We will study the environmental factors such as access to concussion materials and whether schools, districts or states have concussion reporting policies. While some studies have examined different factors independently, our study looks at them together to gain a fuller picture of the “culture” that middle school and high school athletes exist in.

Because we believe the culture may differ for girls and boys, in different schools or by sports and teams (girls’ volleyball vs. boys’ football), we will examine these subcultures and their influences on youth concussion reporting.

Involving stakeholders to change the culture

To change the culture, we are testing a process in which key members of the schools (students, teacher, coaches, trainers, parents) will learn about concussion, examining the data from their school. From there, the intent is to discuss what the data suggest is needed to change the culture, create an action plan for using evidence-based programs, practices or policies, and then implement those programs and policies in their schools. Rather than implementing identical programs at each school, the process emphasizes school-specific practices so schools will choose the interventions that are likely to work most efficiently and best for them.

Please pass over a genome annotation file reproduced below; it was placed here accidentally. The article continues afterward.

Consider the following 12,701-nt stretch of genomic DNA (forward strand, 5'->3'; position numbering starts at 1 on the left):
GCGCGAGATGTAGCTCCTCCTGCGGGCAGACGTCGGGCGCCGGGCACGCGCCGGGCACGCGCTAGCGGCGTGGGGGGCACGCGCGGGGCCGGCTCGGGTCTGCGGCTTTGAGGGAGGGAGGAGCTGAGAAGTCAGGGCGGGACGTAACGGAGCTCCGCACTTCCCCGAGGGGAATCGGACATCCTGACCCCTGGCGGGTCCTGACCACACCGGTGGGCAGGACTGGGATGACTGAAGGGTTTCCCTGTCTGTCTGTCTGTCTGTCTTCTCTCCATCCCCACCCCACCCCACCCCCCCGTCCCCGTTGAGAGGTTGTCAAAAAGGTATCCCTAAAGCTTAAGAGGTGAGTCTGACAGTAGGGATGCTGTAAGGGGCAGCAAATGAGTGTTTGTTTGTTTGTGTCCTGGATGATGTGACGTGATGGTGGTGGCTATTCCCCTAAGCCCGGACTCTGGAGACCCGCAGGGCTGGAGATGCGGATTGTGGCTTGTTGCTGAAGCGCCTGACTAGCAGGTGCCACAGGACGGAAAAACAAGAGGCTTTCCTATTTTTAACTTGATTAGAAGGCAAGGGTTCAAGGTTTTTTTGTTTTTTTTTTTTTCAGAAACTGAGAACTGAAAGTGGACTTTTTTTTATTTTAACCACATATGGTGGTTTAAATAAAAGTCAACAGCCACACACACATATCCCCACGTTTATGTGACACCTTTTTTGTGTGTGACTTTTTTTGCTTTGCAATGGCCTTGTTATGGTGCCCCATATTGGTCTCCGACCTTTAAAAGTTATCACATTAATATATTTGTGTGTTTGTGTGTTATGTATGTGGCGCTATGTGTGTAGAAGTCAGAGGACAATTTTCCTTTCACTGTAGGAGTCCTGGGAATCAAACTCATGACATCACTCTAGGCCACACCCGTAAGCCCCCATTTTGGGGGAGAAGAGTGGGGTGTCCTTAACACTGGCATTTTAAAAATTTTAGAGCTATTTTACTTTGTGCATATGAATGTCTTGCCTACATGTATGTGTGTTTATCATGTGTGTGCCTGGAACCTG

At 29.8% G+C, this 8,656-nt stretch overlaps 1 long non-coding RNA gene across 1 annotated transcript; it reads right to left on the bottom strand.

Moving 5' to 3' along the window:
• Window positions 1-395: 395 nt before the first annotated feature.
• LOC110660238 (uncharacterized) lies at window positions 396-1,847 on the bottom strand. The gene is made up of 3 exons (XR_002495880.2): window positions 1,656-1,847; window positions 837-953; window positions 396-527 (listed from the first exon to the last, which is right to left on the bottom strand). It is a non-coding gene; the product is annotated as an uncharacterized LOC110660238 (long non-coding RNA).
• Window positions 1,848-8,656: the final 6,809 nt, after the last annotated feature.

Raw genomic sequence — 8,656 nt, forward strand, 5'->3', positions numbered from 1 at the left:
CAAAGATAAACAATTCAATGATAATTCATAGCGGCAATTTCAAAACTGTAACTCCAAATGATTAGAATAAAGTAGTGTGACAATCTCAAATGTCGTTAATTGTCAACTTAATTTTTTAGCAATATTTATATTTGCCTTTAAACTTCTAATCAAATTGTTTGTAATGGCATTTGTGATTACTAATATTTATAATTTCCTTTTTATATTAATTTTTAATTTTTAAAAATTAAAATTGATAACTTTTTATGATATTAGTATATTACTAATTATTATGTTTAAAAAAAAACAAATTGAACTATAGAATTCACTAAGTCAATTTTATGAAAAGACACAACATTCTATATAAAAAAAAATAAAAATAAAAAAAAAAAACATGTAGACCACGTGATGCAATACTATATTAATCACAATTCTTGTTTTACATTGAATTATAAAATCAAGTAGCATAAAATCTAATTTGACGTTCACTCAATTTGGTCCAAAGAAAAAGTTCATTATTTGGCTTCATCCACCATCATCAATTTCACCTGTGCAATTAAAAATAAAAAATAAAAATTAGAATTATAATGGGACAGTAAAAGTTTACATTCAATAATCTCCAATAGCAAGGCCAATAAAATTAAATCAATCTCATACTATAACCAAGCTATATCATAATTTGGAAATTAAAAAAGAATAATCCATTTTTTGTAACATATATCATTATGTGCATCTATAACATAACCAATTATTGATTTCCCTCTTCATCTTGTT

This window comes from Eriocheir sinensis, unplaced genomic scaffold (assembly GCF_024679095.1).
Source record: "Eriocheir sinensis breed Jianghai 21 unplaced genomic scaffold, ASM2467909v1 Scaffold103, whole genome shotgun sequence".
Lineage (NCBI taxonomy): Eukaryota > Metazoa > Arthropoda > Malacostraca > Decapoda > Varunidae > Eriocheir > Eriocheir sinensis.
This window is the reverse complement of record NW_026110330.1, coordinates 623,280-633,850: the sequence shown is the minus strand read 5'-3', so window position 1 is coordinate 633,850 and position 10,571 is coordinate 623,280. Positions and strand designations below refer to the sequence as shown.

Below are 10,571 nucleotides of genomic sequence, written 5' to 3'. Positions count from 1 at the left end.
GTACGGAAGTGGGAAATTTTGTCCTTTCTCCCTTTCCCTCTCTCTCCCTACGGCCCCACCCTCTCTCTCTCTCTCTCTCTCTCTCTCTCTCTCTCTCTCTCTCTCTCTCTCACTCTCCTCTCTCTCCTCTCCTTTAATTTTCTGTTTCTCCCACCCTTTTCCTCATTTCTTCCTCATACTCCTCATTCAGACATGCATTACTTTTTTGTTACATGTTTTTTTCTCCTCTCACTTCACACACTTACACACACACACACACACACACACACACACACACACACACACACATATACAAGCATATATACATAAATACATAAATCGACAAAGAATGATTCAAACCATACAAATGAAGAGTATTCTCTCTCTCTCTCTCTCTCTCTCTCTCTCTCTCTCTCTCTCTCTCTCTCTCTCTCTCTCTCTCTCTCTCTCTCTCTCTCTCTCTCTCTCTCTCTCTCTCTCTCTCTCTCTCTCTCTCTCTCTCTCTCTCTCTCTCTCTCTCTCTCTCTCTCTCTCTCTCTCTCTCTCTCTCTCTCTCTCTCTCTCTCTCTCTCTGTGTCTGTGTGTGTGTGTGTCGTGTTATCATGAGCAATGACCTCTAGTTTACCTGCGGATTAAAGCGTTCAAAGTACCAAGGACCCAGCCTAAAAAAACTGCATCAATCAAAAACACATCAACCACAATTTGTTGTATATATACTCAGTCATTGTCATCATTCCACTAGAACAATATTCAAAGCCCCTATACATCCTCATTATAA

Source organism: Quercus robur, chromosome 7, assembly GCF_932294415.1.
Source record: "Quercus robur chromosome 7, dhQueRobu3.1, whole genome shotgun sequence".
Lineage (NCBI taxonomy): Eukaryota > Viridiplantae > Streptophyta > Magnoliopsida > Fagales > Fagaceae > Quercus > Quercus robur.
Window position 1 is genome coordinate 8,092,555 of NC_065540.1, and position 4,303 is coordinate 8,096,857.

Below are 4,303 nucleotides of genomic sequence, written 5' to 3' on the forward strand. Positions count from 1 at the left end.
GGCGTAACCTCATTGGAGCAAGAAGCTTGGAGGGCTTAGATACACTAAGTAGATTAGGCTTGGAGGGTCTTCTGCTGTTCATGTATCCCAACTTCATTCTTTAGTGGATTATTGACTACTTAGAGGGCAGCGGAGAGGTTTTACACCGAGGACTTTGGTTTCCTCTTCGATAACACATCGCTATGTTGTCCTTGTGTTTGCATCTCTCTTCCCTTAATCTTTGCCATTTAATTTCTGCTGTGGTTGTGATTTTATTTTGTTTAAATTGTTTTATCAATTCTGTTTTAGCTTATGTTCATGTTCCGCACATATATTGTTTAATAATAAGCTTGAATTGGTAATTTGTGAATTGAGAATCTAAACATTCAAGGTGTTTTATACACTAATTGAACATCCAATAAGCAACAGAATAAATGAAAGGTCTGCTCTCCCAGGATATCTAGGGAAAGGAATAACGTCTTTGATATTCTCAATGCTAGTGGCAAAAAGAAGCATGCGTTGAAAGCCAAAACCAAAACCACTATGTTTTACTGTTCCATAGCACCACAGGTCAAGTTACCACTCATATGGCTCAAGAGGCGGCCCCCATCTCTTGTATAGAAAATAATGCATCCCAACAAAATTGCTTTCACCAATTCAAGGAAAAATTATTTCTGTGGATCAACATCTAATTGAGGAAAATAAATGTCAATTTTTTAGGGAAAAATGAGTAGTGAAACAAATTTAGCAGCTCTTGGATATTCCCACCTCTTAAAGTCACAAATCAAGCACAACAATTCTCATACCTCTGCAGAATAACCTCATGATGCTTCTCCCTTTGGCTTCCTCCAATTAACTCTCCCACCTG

Our intervention is based on empirically validated processes that have been used to change school and community “cultures” of substance use and violence.

Programs that teach about concussion are not likely to be sufficient, some studies have shown, and may in some cases have a negative effect on reporting behavior. We believe it will be important to take a broader approach that also addresses the emotional aspects of sport participation and nonreporting, the social pressures such as feeling embarrassed, letting the team down or being perceived as weak. We also need to look at the relationships athletes have with coaches and parents.

Memphis teen Gracie Hussey, who suffered headaches and nausea after concussions from heading soccer balls.
Karen Pulfer Focht/AP

Youth sports have many positive benefits that can last a lifetime. Keeping youths safe in sport should be a primary objective of all individuals involved in youth athletics. While changes in equipment, coaching, rules and style of play can all contribute to reducing the likelihood of sport-related concussions, trainers must also be aware of the social, emotional and behavioral factors that contribute to whether an athlete will disclose symptoms. The diagnosis and treatment of concussions is almost entirely dependent on athletes’ accurate reporting of symptoms to parents, trainers and coaches. Effectively addressing the public health concern of concussion non-reporting in youth sports will require the active involvement and dedicated efforts of parents, coaches, peers, teammates, administrators, athletic trainers and medical personnel.

This article was originally published on The Conversation. Read the original article.

Doug Coatsworth

Doug Coatsworth